This is something I shouldn’t have to write. But here we go.

Giuseppe di Lampedusa’s The Leopard examines Italy’s changing societal and political structures as the country unifies in the 1860s. On one side is the old order, represented by the Duke of ancient feudal lineage. On the other, the newly-elected Mayor, a solidly middle-class businessman.

The Duke makes the decision that the best approach is to work with the Mayor: the change is inevitable so there’s no point fighting it. They form an unlikely partnership, with the Mayor coming to understand that there are in fact things he can learn from the Duke.

It’s a wonderful story and I’ve simplified it horribly.

A small incident in the book has guided the way I think about communications. At one point, the Duke says, ‘Sometimes more can be obtained by saying “I haven’t explained myself well” than “I can’t understand a word”’. And the point, clearly, is that it is up to the communicator to communicate, not the audience to interpret.

And this brings me to what I shouldn’t have to say.

I’m sure the UK isn’t alone in this. But in the past few days it’s been very striking that the messaging from the Government around travel, both abroad for holidays, and in and out of the areas most effected by the B.1.617 variant, has been utterly hopeless. Or, in some cases, non-existent.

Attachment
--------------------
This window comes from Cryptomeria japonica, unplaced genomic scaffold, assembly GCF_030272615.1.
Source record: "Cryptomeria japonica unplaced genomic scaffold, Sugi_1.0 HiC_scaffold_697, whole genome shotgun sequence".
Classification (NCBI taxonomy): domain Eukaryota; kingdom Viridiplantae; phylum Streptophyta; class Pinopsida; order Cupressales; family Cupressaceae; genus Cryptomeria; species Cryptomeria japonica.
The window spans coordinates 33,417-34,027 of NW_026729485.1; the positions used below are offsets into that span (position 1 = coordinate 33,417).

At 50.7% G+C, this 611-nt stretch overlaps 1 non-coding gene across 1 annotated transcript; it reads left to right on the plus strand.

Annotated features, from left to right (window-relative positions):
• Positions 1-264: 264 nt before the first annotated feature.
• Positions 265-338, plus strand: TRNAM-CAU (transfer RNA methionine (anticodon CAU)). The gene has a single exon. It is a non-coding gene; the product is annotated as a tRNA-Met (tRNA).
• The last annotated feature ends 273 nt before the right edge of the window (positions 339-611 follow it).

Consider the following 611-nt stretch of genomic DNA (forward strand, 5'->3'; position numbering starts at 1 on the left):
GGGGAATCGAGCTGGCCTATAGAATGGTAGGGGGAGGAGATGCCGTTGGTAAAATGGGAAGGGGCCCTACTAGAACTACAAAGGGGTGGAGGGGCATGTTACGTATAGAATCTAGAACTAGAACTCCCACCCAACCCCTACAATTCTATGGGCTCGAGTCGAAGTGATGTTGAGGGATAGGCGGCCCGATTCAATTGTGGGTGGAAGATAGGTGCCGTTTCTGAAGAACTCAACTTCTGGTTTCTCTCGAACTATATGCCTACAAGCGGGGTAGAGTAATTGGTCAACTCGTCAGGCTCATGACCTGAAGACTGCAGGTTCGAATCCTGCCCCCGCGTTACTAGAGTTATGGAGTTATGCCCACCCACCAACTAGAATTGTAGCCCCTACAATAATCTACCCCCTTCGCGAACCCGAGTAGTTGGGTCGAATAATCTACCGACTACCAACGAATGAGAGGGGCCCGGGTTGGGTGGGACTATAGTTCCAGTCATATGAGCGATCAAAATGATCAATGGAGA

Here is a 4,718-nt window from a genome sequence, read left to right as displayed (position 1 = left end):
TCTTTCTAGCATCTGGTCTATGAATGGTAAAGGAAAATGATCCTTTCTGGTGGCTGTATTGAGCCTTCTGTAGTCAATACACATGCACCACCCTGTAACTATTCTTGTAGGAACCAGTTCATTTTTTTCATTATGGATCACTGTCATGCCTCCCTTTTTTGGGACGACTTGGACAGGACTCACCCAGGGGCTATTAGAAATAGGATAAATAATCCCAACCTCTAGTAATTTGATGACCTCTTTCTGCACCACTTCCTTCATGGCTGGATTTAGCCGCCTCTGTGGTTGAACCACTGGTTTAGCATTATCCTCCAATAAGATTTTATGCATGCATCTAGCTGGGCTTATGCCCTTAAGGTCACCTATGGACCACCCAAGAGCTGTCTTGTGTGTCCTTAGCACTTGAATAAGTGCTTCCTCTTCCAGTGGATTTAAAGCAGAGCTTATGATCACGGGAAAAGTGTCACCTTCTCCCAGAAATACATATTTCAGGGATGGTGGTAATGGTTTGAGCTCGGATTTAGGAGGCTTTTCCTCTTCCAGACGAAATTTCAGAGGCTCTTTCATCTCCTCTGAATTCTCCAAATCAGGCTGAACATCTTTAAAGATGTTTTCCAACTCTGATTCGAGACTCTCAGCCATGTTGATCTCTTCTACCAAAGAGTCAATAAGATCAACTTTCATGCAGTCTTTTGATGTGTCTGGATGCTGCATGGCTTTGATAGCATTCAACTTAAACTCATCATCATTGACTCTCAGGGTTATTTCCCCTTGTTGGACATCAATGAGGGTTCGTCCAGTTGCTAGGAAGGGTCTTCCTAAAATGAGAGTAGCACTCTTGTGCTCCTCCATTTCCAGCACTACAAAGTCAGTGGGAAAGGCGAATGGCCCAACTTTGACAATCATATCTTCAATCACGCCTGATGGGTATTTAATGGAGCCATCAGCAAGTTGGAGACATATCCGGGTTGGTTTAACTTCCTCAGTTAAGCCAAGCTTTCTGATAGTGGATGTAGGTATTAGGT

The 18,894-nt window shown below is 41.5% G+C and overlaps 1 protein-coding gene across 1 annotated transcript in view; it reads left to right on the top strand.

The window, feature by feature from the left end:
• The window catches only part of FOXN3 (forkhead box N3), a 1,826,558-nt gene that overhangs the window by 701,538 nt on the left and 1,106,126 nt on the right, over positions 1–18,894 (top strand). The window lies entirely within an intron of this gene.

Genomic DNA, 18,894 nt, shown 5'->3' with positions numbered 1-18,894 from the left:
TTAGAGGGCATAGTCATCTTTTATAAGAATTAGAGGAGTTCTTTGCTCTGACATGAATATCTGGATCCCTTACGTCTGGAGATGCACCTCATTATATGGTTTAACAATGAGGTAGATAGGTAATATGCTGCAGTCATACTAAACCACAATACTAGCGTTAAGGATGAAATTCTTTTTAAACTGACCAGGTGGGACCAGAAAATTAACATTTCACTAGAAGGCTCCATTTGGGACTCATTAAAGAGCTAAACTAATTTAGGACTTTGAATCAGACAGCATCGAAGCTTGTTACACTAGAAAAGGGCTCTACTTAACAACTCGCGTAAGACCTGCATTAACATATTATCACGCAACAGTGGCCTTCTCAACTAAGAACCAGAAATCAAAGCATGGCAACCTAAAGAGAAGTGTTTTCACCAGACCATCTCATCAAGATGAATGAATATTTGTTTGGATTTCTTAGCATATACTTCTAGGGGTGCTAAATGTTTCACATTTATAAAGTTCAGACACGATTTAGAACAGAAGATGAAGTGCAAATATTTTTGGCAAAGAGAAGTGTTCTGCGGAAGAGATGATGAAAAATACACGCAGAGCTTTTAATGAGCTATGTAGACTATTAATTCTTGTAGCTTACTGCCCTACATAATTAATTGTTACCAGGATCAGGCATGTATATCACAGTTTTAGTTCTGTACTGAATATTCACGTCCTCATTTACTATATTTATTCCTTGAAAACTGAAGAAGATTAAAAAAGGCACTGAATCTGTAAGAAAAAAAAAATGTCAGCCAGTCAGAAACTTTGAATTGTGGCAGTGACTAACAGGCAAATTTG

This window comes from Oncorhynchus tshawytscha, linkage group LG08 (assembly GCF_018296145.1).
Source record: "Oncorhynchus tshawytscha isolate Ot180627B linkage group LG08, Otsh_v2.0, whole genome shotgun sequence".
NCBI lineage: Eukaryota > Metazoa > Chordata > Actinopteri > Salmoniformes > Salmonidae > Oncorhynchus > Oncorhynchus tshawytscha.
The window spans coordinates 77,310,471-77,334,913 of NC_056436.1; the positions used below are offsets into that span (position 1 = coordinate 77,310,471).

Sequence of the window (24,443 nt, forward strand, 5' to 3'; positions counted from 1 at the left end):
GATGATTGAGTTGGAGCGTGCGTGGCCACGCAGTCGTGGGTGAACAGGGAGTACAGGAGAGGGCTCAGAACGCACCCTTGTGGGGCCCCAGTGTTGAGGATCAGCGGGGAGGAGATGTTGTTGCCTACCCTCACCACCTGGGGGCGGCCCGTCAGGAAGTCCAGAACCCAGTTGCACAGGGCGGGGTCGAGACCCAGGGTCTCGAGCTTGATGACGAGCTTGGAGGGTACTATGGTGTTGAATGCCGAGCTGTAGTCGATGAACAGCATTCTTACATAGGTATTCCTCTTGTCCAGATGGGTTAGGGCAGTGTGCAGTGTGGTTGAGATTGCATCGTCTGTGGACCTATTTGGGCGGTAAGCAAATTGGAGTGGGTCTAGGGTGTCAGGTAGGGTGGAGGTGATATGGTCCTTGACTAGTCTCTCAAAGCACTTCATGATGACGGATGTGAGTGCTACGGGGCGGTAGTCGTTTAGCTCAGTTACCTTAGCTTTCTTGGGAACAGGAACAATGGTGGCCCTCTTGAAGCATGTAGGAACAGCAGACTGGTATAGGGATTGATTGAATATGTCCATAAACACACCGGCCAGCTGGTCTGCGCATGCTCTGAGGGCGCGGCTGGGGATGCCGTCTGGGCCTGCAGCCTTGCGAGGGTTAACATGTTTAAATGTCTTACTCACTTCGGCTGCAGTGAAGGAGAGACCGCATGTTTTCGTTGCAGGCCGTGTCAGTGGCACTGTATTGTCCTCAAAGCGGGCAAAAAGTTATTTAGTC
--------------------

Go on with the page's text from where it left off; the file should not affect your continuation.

It might be that the objective is to be purposefully obtuse to make us all think about it and make our own minds up. But I fear that’s giving too much credit.

It’s more that, over a year later, the Government’s Covid policies are unclear. It is keen not to go back to any form of lockdown, localised or otherwise, which is perhaps an unnecessary self-imposed restraint. And because of the uncertainty, the communications messages are unclear. They haven’t explained themselves well.

Whatever the whys and wherefores, every communicator can learn from it, whether you’re selling a product or service, marketing a company or selling an idea. And this is real 101 stuff: sometimes, as seems to be happening in the UK right now, we forget the first principles.

  1. Make sure you are very clear about what you think and what you want to say
  2. Communicate about it clearly

It becomes more complicated in the detail, of course, but even the most skilled operators are useless if the messaging is muddled.

I really shouldn’t have had to write this.

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